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Transcript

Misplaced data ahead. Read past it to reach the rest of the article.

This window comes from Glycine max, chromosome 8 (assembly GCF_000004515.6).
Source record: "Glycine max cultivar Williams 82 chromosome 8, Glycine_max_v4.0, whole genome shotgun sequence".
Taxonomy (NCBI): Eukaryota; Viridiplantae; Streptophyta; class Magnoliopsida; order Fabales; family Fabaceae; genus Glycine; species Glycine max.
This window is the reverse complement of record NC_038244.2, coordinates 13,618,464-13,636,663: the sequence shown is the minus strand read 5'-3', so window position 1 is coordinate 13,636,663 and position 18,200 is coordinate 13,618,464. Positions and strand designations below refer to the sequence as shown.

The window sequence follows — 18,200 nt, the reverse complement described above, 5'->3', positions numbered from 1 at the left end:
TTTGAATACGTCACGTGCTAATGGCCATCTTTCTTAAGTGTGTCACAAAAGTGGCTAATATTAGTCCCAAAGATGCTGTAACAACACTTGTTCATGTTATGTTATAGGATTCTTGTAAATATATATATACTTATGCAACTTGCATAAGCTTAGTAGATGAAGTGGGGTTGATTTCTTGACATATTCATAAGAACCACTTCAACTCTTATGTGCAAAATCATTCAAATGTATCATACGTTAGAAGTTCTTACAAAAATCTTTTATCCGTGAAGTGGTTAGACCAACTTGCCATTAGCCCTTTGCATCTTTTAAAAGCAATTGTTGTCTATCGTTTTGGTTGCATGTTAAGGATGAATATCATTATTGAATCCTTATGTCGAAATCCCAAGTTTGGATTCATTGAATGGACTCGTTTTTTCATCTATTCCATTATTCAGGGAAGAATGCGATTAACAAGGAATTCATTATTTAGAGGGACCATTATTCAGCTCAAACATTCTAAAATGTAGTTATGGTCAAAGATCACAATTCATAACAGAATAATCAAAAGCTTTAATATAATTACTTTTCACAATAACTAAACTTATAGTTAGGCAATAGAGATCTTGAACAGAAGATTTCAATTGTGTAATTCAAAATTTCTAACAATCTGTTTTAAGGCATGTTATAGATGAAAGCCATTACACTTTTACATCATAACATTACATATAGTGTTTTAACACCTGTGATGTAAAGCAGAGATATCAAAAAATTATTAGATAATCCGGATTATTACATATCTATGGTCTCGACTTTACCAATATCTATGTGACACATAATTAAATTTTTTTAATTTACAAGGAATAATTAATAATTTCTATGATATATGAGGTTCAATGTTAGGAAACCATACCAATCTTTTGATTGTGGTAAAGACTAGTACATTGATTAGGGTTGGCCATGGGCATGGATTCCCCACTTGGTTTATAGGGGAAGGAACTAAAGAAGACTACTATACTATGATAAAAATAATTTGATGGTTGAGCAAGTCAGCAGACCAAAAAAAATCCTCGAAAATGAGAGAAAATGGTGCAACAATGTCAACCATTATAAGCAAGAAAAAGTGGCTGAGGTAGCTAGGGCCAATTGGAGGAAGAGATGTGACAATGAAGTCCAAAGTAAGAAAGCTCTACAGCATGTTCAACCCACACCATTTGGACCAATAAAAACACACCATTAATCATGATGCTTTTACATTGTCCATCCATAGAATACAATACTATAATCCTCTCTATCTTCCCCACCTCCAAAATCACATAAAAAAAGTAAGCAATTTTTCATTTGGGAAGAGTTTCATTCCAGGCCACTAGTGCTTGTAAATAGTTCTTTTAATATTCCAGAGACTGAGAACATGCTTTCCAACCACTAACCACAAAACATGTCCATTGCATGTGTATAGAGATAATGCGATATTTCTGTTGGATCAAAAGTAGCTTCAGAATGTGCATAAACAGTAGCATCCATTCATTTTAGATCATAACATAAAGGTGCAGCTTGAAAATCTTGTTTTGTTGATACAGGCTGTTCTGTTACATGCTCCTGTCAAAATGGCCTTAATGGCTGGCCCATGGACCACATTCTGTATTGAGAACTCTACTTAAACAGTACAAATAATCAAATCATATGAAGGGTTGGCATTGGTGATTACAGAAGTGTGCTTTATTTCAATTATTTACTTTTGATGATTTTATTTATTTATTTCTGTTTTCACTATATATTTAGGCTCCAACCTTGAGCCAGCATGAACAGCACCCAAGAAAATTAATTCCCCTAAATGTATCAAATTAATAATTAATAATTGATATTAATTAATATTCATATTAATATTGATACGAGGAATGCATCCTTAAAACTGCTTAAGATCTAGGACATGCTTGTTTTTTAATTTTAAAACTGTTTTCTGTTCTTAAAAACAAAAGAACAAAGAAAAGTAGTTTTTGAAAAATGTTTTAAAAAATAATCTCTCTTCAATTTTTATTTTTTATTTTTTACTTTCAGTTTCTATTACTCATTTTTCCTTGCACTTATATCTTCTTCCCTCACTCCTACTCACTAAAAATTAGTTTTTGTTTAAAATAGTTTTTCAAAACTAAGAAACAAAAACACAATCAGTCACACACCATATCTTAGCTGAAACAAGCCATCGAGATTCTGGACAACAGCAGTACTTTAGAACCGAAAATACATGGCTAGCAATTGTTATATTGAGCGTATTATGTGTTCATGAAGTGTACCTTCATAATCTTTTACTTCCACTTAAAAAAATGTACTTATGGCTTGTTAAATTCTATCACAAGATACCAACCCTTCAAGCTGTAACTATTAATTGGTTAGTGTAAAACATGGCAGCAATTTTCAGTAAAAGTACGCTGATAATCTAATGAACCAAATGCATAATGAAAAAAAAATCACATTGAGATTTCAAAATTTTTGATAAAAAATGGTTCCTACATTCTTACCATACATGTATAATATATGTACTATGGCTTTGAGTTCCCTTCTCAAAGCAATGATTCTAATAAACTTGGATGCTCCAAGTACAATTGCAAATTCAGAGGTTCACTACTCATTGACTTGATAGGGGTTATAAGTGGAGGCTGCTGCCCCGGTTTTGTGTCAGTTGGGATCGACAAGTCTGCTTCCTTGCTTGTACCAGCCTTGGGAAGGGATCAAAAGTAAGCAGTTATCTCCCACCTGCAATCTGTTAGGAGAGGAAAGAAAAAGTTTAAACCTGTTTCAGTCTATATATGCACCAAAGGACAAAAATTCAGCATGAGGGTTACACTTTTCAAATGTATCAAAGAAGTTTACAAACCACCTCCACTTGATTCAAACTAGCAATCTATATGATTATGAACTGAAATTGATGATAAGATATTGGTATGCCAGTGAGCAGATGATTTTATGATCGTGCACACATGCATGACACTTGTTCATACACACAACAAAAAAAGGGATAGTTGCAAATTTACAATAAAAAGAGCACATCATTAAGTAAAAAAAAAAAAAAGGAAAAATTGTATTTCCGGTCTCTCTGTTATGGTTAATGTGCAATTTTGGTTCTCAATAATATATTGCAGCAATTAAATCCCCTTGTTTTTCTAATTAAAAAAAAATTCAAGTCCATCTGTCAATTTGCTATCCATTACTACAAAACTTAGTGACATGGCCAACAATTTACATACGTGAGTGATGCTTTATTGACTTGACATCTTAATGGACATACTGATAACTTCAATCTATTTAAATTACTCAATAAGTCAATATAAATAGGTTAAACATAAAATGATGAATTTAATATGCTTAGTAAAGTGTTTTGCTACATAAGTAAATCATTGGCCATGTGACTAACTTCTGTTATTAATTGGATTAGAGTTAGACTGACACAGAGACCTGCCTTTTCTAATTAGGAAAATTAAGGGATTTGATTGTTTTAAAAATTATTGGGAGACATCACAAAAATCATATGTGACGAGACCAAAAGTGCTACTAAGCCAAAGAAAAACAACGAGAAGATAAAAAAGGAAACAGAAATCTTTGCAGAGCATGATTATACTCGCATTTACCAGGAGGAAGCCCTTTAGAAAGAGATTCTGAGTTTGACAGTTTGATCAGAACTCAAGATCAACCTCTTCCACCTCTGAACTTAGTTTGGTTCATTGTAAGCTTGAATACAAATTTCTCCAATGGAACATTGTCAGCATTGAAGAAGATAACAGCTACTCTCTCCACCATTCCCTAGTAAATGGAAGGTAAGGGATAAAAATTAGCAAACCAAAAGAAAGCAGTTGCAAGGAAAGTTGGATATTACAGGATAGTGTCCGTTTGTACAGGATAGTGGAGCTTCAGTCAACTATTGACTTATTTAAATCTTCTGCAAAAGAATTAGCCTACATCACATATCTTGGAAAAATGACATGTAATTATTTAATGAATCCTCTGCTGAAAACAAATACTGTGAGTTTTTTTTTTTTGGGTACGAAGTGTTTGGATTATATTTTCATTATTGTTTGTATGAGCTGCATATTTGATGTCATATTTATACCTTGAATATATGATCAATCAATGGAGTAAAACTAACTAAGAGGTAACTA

EE 201 Lab 1 Meters, DC sources, and DC circuits with resistors 0. Prior to lab Read through the lab and do as many of the calculations as possible. Then, learn how to determine resistance values using the color codes. There are dozens of web sites that show how to determine resistor values (or do it for you). Here are two, but feel free to use others. http://en.wikipedia.org/wiki/Electronic_color_code http://www.dannyg.com/examples/res2/resistor.htm 1. Source and meter tutorials The lab instructors will give short tutorials on the use of the DC voltage sources and multi-meter, as well as tips and techniques for wiring circuits on the breadboards. 2. Resistance measurements Remove 20 resistors at random from your kit. Read the value of each from its color codes. Then measure the resistance of each with the multi-meter. Make a table listing the expected resistor value as given by the color code, the measured value, and the percentage difference. (It’s OK to use some resistors that have the same nominal value.) Hint: To work efficiently, put all 20 resistors into the breadboard. Then go down the line reading the color codes and measuring the values. 3. Some resistor destruction Now, we will participate in bit of component vandalism. The lab instructors will hand out some resistors. These are rated for ¼-watt of power dissipation (as are most of the resistors in our lab kit). Read the nominal values from the color codes, and measure the value with the ohm-meter. Connect the resistor directly to the 25-V supply using your circuit board. Start with the supply at zero volts and begin increasing the supply in 1-V increments. At each step, calculate the current flowing through the resistor (using Ohm’s law) and the power being dissipated by the resistor. As you increase the power dissipation, note the following: (a) the point at which you can feel the resistor becoming hot with your finger (BE CAREFUL: You can burn yourself on a hot resistor. Once you feel it becoming hot, do not touch it again!), (b) the point at which you can smell it becoming hot, and (c) the point at which it burns out. Remember the heat and the smell. In the future, when you feel hot components or can smell melting plastic, bad things are probably happening, and it might be wise to turn off the power supply to your circuit as quickly as possible. If you need to dissipate higher powers in resistors, you must use components with higher power ratings. Of course, higher power resistors are more expensive. Controlling thermal energy is a big part of practical electronic circuit design. (Note the big heat sinks attached to the microprocessors on your computer’s motherboard.) !1 EE 201 Lab 1 4. Equivalent resistances For each of the simple resistive circuits shown below in Figures 1 and 2: a. Build the resistor network as shown in the first part of each figure. b. Calculate the equivalent resistance of the network with respect to the two terminals. Use the nominal values of the resistors. c. Use the ohm-meter to measure the equivalent resistance at the two terminals. d. Connect the voltage source to the resistor network as shown, with the voltage set to the listed value. Connect the ammeter in series with the source. e. Turn on the voltage source and measure the source current with the ammeter. f. Turn off the source and remove the ammeter from the circuit. Reconnect the source to the circuit. g. Turn the source on again. Use the voltmeter to measure the voltage across resistor R1, and calculate the current through R1. Of course, this is the source current and should have the same value as measured above using the ammeter. h. Calculate the expected value of the source current and compare to the measured values. Calculate the power being generated by the source, which is the same as the power being dissipated in the resistors. Figure 1. (a) Resistor network to be measured with ohm-meter. (b) Same network with voltage source attached. Req R1 R4 1 k! 1 k! R3 10 k! R1 iS R6 1 k! R2 R5 4.7 k! 4.7 k! VS + – 12 V R4 R3 R2 R5 (a) (b) R1 Figure 2. (a) Resistor network to be measured with ohm-meter. (a) Req R3 4.7 k! 1 k! R4 R2 2.2 k! R1 R3 (b) R5 3.3 k! 1 k! R7 R6 10 k! (b) Same network with voltage sours attached. R6 R5 R4 + VS – 15 V R2 !2 6.8 k! R7 R6 EE 201 Lab 1 5. Dividers Build the simple voltage divider circuit shown in Fig. 3. Using the voltmeter to measure the voltages across the source and across each of the three resistors. Use a voltage divider calculation to determine the expected voltage across each resistor. Compare the expected values to the measured values. R1 1 k! + vR1 – Figure 3. Voltage divider circuit. VS + 15 V – + vR2 – vR3 + – R2 4.7 k! R3 6.8 k! Next, build the simple circuit shown in Fig. 4, which contains a three-branch current divider. Use the ammeter to measure the current from the source and the current through each of the resistors R2, R3, and R4. Then use the voltmeter to measure the voltages across each of the four resistors, and use Ohm’s law to calculate iS, iR2, iR3, and iR4. Calculate the equivalent resistance of the entire resistor network, and use the result to calculate the expected source current. Use a current divider calculation to determine the expected current through each resistor. Compared the expected values to the measured values. Rs iS 10 k! Figure 4. Current divider circuit. VS 15 V + – R1 10 k! !3 iR1 R2 15 k! iR2 R3 22 k! iR3 EE 201 Lab 1 6. Limitations in using the voltmeter Build the simple two-resistor voltage divider shown in Fig. 5. Note the very large values of the resistors being used. R1 10 M! + vR1 – Figure 5 VS 5V + – + R2 vR2 10 M! – Measure the voltage across each of the resistors. Use a voltage-divider calculation to determine the expected values. (It should be a trivial calculation.) In comparing the measured results to the expected results, you should see an obvious discrepancy. What is going on? You are seeing an non-ideal effect of the meter. When you connect a meter (voltmeter, ammeter, ohm-meter, or whatever) into a circuit, you are adding another component to the circuit — the presence of the meter changes the circuit. If the meters were ideal, they would have no effect. But they are not ideal, and in some circumstances, those non-ideal aspects show up in your measurements. An ideal voltmeter or ohm-meter should behave like a true open-circuit (infinite resistance), with no current flowing into the meter itself, but, in practice, there will be a small trickle of current. So when we use the meter to measure a voltage, a tiny bit of current is drawn off from the rest of the circuit. We can represent this as an effective resistance (or input resistance) of the meter, and it is usually in the range of several mega-ohms. Use the results of the measurements from the divider circuit to Fig. 5 to calculate the effective resistance of the voltmeter. 7. Limitations in using the ammeter Build the simple current divider circuit shown in Fig. 6. Rs iS 4.7 k! Figure 6. VS 5V + – R1 100 ! iR1 R2 100 ! iR2 Use the ammeter to measure iS and then the currents in R1 and R2. The measurements won’t seem to make much sense with Kirchhoff’s current law. Again, this happens because the ammeter is not ideal. In the case of the ammeter, which must be connected in series with a !4 EE 201 Lab 1 branch of the circuit, the ideal behavior would be that of a perfect short circuit – current would flow through with no voltage drop. However, in a real ammeter, there will be a small voltage developed across the terminals, and so the ammeter acts as if you connected a small value resistor in series with the other components in the branch. The effective resistance of a typical ammeter is in the range of a few tens of ohms. Use the measurements from Fig. 6 to calculate the effective resistance of the ammeter. Measure the current in each branch again, using the “voltmeter + Ohm’s law” method. The measurements should make sense this time. Explain why the indirect method of measuring the voltage seems to work, when the direct method of measuring the current did not 8. Potentiometers At the beginning of second lab period, the instructors will explain the operation and use of potentiometers (variable resistors). Lets play with them a bit. a. Plug a 10-kΩ potentiometer into your breadboard. Note carefully the position of the 3 pins. b. Use the ohm-meter to measure the resistance RT between the outer two pins. c. Use the trimming screwdriver to set the potentiometer dial about half-way between the two extremes. Measure the resistance between the left-hand pin and center pin (R1). Then measure the resistance between the right-hand pin and the center pin (R2). Confirm that R1 + R2 = RT. d. Repeat the measurements / calculations of part c for three other settings of the potentiometer dial. e. Connect a 5 V DC voltage across the outer two pins of the potentiometer. Set the potentiometer dial so that it is about half-way between the two extremes. Use the voltmeter to measure the voltage across R1 and R2. Add the voltages to confirm that the potentiometer is functioning as a voltage divider. f. Repeat the measurements of part e for three other settings of the potentiometer dial, showing that the potentiometer can be used as a variable voltage divider. Reporting Each lab group should prepare a written for the work done in this lab. A template for the report can be downloaded from the web site. Be sure to include all of the measured data, calculated values, and answer all of the questions. To complete the report, add an introduction and a conclusion (about one paragraph each). !5